While state officials remain hopeful that government coffers will continue to swell for another four years, a new federal forecast warns Connecticut’s economy is poised to slip over the next six months.
The latest monthly projections from the Federal Reserve Bank of Philadelphia identified nine states at risk of contraction by mid-2020, the most in more than a decade.
And while the 0.13 % decline in Connecticut’s economic index is the mildest of the nine falling states — far less than West Virginia’s 2.56% drop — it still casts a negative cloud over a state that lagged the nation in recovering from the last recession.
Other states at risk of contraction include: Montana, Oklahoma, Pennsylvania, Delaware, New Jersey, Vermont and Kentucky.
By comparison, the Philadelphia bank’s economic index for the nation is projected to grow 1.4% over the coming six months.
“I think it’s accurate. I personally expect the state to contract unless it gets its job numbers up.”
CBIA Economist Peter Gioia
The economic forecast is based on the coincident index, which is calculated largely on the unemployment rate and payroll. The state leading indexes are also based on manufacturing surveys, unemployment claims, housing permits and the interest rate spread between the 10-year Treasury Bond and the 3-month treasury bill.
It may or may not lead to a recession, which is a significant economic decline in national gross domestic product lasting for at least two consecutive quarters.
Even though Connecticut’s projected slip was the smallest of those on the list, an economist for the state’s leading business lobby was taking it seriously.
“I think it’s accurate,” said Peter Gioia, economist for the Connecticut Business and Industry Association. “I personally expect the state to contract unless it gets its job numbers up.”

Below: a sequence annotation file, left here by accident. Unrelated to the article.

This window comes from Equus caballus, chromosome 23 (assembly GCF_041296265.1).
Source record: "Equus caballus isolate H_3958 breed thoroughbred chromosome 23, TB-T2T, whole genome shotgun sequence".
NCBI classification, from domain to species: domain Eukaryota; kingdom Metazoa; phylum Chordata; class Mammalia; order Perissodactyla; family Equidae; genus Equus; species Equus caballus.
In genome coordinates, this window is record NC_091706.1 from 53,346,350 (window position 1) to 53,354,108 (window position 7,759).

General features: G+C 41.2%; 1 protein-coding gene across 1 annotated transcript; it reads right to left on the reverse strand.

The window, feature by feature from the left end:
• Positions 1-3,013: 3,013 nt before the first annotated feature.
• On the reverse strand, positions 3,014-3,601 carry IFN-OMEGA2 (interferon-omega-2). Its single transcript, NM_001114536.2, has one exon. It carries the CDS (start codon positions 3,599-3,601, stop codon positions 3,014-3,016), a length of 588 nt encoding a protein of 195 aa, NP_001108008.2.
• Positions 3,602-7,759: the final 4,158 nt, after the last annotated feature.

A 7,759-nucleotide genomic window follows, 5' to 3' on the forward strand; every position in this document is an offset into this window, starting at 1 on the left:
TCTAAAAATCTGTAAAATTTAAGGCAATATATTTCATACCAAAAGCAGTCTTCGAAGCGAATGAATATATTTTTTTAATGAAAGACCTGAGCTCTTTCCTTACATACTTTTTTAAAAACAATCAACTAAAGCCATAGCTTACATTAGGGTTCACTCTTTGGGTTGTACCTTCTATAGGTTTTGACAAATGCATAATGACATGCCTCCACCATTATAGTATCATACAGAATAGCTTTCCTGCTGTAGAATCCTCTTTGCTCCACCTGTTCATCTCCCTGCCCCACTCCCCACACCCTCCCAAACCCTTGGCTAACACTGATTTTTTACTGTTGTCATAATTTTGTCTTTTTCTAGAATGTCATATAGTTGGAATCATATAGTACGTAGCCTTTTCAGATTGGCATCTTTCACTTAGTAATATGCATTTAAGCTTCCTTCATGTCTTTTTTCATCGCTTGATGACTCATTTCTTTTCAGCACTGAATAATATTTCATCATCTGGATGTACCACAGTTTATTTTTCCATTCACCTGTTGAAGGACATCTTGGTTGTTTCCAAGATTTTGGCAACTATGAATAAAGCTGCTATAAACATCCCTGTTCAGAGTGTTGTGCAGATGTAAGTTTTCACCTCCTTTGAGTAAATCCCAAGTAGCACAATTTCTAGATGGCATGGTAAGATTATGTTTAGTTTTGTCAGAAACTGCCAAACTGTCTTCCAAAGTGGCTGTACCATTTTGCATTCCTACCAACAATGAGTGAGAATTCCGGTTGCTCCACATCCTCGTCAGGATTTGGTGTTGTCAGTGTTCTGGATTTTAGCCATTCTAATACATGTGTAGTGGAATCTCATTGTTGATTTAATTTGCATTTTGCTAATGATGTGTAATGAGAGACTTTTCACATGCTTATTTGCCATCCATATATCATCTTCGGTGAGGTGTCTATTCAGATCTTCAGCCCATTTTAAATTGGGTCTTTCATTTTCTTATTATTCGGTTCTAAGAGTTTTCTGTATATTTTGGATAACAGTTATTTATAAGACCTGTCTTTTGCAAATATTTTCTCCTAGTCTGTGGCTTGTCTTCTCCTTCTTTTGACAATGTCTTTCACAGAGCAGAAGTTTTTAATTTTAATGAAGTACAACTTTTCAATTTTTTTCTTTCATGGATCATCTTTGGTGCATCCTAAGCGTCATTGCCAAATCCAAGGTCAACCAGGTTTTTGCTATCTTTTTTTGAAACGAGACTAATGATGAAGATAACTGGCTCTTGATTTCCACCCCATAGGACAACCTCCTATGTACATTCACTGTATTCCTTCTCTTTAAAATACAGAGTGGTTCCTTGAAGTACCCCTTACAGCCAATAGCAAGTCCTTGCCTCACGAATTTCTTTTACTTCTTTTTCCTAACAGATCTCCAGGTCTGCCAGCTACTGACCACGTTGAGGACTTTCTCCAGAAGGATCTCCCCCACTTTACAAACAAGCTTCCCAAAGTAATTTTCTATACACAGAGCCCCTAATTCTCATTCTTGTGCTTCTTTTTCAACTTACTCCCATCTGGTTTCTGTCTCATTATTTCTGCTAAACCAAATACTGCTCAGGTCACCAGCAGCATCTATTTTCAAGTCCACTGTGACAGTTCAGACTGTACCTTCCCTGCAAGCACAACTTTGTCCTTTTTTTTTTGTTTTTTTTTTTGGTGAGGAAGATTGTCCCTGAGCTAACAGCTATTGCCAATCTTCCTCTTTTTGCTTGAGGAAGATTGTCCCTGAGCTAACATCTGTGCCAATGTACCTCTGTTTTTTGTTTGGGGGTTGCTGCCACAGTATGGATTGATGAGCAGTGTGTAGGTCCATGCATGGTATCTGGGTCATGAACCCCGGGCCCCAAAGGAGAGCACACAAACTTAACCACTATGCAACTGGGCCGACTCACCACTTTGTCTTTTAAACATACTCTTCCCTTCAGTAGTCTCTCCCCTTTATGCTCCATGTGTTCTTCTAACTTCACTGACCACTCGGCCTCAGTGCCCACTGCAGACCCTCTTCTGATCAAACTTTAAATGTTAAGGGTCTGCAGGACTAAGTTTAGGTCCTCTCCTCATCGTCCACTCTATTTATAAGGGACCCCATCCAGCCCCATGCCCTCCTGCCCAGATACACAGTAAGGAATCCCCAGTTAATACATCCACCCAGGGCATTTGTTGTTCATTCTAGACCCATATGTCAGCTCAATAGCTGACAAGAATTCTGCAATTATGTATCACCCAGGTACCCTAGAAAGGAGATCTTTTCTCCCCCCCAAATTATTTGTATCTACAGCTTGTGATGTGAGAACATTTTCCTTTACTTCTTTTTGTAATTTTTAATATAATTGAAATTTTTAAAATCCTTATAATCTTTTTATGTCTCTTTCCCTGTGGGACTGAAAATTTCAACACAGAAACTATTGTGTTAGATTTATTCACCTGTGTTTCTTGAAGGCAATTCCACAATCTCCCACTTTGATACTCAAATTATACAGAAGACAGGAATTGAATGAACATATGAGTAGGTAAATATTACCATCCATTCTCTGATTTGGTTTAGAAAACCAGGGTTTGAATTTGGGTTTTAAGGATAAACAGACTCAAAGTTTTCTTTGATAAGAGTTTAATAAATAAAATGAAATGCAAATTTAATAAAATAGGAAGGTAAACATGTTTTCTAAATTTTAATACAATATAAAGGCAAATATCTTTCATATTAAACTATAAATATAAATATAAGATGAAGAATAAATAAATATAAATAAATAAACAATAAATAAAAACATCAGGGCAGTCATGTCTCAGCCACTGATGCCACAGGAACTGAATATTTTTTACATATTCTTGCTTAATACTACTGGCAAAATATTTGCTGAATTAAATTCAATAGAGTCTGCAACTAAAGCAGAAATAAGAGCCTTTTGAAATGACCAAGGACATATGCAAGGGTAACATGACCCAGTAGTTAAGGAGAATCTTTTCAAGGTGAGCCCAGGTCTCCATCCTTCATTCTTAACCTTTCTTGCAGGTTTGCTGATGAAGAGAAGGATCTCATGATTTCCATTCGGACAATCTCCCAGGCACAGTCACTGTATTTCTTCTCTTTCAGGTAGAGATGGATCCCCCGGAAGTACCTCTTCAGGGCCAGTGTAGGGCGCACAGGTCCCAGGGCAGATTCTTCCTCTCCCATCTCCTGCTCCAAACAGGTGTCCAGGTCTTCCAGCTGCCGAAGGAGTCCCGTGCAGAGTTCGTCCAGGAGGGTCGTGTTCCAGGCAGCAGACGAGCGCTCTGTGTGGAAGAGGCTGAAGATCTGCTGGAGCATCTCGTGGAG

Connecticut still has recovered only about 85% of the 120,000 jobs it lost during the last recession, which ended in mid-2009, according to some economists, or early-2010 according to others.
And early job losses in 2019 helped Connecticut to close the year, according to unofficial totals from the state Department of Labor, with job growth of just 0.2%. By comparison, job growth nationwide is estimated for 2019 at 1.5%.
Gioia noted Connecticut not only has been slow to recover jobs, but also to regain wages, often replacing high-paying positions with retail and other service jobs.
“We’re growing and replacing manufacturing jobs, which is good, but we’re much weaker at replacing financial services jobs, which pay well,” he said. “I think we have a very fragile economy.”
Gioia stopped short of forecasting Connecticut’s entry into a recession in the next six months, but said when the next major downturn happens, Connecticut could be one of the first states to enter it.
Gov. Ned Lamont’s budget office did not comment on the federal reserve bank’s projections, but the House chairman of the General Assembly’s tax-writing committee said state officials need to be wary.
“I’m taking a far more cautious approach to how we handle the next legislative session, and how we think of the state of the state,” said Rep. Jason Rojas, D-East Hartford, who co-chairs the Finance, Revenue and Bonding Committee.
Both the governor’s budget agency and the legislature’s nonpartisan Office of Fiscal Analysis issued a revenue forecast in mid-November that projected Connecticut can expect state income tax receipts to grow 13% over the next four years.
This would help Connecticut push its $2.5 billion emergency budget reserve over its statutory limit — equal to 15% of annual operating costs or about $3 billion — and allow officials to use hundreds of millions of additional surplus dollars to reduce the state’s massive pension debt.
But both legislative analysts and the governor’s budget office base their revenue forecasts on short-term economic trends.
In other words, neither agency can project when Connecticut is likely to enter a recession, and all revenue forecasts are conditional.
Rojas agreed with Gioia that Connecticut has strengthened its manufacturing sector. But the East Hartford lawmaker also said, “We took our legacy industries for granted for a long time,” adding that government must do more to support the insurance, financial services and health care industries.
CT Mirror Reporter Ana Radelat contributed to this story.